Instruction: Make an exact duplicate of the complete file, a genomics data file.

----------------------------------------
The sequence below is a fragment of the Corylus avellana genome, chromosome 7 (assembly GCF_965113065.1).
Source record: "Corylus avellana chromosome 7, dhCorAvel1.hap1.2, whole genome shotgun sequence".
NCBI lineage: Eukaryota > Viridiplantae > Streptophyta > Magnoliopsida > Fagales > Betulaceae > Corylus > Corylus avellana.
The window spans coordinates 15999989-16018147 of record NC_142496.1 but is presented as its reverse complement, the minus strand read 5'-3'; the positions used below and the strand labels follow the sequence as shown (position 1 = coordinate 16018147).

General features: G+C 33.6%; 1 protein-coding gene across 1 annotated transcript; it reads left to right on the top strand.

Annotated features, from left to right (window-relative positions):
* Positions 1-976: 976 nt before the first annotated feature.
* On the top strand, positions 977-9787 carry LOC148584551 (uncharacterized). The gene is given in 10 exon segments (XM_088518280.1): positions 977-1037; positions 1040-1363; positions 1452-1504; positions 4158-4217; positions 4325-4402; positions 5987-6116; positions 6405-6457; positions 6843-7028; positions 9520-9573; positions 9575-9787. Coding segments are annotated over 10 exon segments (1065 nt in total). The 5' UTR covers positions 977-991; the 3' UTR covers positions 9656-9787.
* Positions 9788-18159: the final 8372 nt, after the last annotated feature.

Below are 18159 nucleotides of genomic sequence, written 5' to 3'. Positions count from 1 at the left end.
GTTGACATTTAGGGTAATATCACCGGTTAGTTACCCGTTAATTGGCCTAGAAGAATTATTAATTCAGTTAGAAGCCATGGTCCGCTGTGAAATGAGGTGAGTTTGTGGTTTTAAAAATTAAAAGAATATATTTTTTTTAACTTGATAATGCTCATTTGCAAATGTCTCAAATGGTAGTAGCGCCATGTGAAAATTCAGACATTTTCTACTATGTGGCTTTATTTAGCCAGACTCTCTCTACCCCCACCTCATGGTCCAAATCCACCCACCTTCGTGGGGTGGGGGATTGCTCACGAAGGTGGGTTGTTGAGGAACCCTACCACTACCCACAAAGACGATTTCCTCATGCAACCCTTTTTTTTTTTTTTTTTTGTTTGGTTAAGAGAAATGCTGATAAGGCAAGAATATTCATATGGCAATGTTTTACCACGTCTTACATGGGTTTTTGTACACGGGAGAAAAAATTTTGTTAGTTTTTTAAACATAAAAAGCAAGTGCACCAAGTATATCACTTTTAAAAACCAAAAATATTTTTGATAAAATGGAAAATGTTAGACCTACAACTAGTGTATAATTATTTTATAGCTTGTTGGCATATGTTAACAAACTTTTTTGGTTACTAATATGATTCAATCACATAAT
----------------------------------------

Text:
The sequence below is a fragment of the Corylus avellana genome, chromosome 7 (assembly GCF_965113065.1).
Source record: "Corylus avellana chromosome 7, dhCorAvel1.hap1.2, whole genome shotgun sequence".
NCBI lineage: Eukaryota > Viridiplantae > Streptophyta > Magnoliopsida > Fagales > Betulaceae > Corylus > Corylus avellana.
The window spans coordinates 15999989-16018147 of record NC_142496.1 but is presented as its reverse complement, the minus strand read 5'-3'; the positions used below and the strand labels follow the sequence as shown (position 1 = coordinate 16018147).

General features: G+C 33.6%; 1 protein-coding gene across 1 annotated transcript; it reads left to right on the top strand.

Annotated features, from left to right (window-relative positions):
* Positions 1-976: 976 nt before the first annotated feature.
* On the top strand, positions 977-9787 carry LOC148584551 (uncharacterized). The gene is given in 10 exon segments (XM_088518280.1): positions 977-1037; positions 1040-1363; positions 1452-1504; positions 4158-4217; positions 4325-4402; positions 5987-6116; positions 6405-6457; positions 6843-7028; positions 9520-9573; positions 9575-9787. Coding segments are annotated over 10 exon segments (1065 nt in total). The 5' UTR covers positions 977-991; the 3' UTR covers positions 9656-9787.
* Positions 9788-18159: the final 8372 nt, after the last annotated feature.

Below are 18159 nucleotides of genomic sequence, written 5' to 3'. Positions count from 1 at the left end.
GTTGACATTTAGGGTAATATCACCGGTTAGTTACCCGTTAATTGGCCTAGAAGAATTATTAATTCAGTTAGAAGCCATGGTCCGCTGTGAAATGAGGTGAGTTTGTGGTTTTAAAAATTAAAAGAATATATTTTTTTTAACTTGATAATGCTCATTTGCAAATGTCTCAAATGGTAGTAGCGCCATGTGAAAATTCAGACATTTTCTACTATGTGGCTTTATTTAGCCAGACTCTCTCTACCCCCACCTCATGGTCCAAATCCACCCACCTTCGTGGGGTGGGGGATTGCTCACGAAGGTGGGTTGTTGAGGAACCCTACCACTACCCACAAAGACGATTTCCTCATGCAACCCTTTTTTTTTTTTTTTTTTGTTTGGTTAAGAGAAATGCTGATAAGGCAAGAATATTCATATGGCAATGTTTTACCACGTCTTACATGGGTTTTTGTACACGGGAGAAAAAATTTTGTTAGTTTTTTAAACATAAAAAGCAAGTGCACCAAGTATATCACTTTTAAAAACCAAAAATATTTTTGATAAAATGGAAAATGTTAGACCTACAACTAGTGTATAATTATTTTATAGCTTGTTGGCATATGTTAACAAACTTTTTTGGTTACTAATATGATTCAATCACATAAT